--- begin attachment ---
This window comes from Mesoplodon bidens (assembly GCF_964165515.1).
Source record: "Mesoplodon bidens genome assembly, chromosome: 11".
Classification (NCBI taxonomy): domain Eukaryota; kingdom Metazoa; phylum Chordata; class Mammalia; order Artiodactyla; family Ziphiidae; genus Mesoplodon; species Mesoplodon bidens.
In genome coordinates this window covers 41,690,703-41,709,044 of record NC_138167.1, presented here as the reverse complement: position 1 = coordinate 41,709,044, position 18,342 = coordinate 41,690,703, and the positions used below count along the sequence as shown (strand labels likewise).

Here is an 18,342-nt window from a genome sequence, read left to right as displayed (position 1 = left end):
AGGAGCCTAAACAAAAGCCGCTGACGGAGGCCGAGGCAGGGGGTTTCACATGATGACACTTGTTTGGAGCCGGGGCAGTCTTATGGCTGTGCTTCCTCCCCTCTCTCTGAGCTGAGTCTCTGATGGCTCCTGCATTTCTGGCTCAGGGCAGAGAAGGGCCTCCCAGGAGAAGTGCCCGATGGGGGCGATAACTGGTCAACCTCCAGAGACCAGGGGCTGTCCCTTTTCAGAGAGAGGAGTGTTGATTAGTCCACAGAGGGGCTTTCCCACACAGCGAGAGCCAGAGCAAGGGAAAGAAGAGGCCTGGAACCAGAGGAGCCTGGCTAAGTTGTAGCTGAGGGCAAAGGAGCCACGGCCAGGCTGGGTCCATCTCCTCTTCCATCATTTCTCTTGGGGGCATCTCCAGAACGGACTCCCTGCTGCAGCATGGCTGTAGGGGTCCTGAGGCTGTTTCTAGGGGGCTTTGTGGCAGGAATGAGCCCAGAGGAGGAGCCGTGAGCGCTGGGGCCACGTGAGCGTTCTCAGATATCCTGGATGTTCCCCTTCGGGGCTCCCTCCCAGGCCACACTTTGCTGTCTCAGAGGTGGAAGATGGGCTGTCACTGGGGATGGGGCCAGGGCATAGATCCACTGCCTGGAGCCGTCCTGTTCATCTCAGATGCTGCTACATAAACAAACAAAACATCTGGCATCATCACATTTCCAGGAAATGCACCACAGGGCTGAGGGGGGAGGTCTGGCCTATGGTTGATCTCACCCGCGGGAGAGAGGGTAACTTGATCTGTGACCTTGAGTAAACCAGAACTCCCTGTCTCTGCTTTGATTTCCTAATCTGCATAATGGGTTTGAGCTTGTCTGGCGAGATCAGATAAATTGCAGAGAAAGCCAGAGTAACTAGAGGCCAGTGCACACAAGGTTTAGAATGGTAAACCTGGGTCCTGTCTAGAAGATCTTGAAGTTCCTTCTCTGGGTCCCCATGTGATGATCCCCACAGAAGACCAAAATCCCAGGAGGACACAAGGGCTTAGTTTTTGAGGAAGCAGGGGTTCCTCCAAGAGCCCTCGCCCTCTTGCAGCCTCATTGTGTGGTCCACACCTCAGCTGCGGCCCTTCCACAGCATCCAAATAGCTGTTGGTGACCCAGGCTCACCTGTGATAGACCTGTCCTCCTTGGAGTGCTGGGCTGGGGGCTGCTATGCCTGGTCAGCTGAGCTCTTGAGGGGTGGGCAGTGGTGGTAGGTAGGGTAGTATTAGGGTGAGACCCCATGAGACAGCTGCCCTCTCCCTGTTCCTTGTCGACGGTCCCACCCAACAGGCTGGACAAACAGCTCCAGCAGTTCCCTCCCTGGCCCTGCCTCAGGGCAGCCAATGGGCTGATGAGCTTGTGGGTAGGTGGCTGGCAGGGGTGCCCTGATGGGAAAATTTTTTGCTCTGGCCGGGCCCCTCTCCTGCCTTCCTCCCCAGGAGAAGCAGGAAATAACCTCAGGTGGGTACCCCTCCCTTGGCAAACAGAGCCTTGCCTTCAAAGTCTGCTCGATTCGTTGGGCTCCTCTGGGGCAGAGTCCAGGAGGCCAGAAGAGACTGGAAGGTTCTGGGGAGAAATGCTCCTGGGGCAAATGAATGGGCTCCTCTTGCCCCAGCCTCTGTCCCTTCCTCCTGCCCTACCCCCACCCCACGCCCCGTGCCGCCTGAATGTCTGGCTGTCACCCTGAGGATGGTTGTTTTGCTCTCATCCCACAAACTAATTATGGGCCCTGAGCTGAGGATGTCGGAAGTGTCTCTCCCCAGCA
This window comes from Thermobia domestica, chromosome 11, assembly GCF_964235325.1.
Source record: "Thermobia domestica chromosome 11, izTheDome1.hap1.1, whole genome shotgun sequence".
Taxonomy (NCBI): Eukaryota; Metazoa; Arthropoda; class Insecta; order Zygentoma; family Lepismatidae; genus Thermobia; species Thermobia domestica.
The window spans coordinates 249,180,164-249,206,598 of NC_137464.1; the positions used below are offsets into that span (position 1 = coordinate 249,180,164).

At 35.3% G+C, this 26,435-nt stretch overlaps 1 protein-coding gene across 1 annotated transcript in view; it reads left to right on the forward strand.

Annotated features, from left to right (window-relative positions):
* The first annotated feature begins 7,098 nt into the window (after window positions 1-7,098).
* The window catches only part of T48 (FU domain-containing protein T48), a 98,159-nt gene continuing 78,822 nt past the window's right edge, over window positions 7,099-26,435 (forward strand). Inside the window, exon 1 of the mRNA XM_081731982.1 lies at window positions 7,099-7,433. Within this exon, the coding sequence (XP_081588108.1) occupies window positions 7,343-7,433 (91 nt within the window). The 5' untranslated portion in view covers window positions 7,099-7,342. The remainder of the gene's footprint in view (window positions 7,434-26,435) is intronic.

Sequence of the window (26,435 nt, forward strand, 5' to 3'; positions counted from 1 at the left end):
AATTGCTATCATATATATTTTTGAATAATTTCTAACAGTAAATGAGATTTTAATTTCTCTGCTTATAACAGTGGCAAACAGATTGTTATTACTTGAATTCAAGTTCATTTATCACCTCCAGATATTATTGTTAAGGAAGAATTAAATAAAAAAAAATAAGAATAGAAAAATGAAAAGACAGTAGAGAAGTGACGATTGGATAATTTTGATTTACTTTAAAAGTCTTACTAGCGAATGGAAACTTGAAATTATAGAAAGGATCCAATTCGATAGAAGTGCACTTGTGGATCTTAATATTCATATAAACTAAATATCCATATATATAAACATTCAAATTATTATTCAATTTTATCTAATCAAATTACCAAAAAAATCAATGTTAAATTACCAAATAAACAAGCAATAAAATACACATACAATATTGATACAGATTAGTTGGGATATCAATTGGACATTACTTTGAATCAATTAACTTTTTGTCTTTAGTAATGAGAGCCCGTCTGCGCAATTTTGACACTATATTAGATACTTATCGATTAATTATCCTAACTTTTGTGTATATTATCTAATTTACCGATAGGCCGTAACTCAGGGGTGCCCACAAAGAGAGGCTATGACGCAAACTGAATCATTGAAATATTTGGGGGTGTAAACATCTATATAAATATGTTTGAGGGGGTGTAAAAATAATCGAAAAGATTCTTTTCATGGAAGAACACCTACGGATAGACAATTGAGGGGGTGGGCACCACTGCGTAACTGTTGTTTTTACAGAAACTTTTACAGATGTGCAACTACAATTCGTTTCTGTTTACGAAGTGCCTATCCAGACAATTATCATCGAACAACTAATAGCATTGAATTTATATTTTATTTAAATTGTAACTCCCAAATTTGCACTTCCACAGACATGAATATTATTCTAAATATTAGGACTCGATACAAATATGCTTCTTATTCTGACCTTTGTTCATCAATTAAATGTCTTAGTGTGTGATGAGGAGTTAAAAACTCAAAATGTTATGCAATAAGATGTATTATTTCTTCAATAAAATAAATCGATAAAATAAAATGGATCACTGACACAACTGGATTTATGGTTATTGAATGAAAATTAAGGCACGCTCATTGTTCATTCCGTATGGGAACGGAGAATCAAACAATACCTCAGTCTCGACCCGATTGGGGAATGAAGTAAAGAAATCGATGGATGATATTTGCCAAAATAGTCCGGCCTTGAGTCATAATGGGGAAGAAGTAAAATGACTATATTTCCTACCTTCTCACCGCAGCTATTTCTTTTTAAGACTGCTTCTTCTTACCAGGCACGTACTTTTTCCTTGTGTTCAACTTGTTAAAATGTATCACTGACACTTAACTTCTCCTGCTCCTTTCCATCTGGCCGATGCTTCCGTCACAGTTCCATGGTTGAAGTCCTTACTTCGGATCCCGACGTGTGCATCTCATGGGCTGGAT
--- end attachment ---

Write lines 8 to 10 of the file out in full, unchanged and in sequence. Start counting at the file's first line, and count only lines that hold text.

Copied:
Source record: "Thermobia domestica chromosome 11, izTheDome1.hap1.1, whole genome shotgun sequence".
Taxonomy (NCBI): Eukaryota; Metazoa; Arthropoda; class Insecta; order Zygentoma; family Lepismatidae; genus Thermobia; species Thermobia domestica.
The window spans coordinates 249,180,164-249,206,598 of NC_137464.1; the positions used below are offsets into that span (position 1 = coordinate 249,180,164).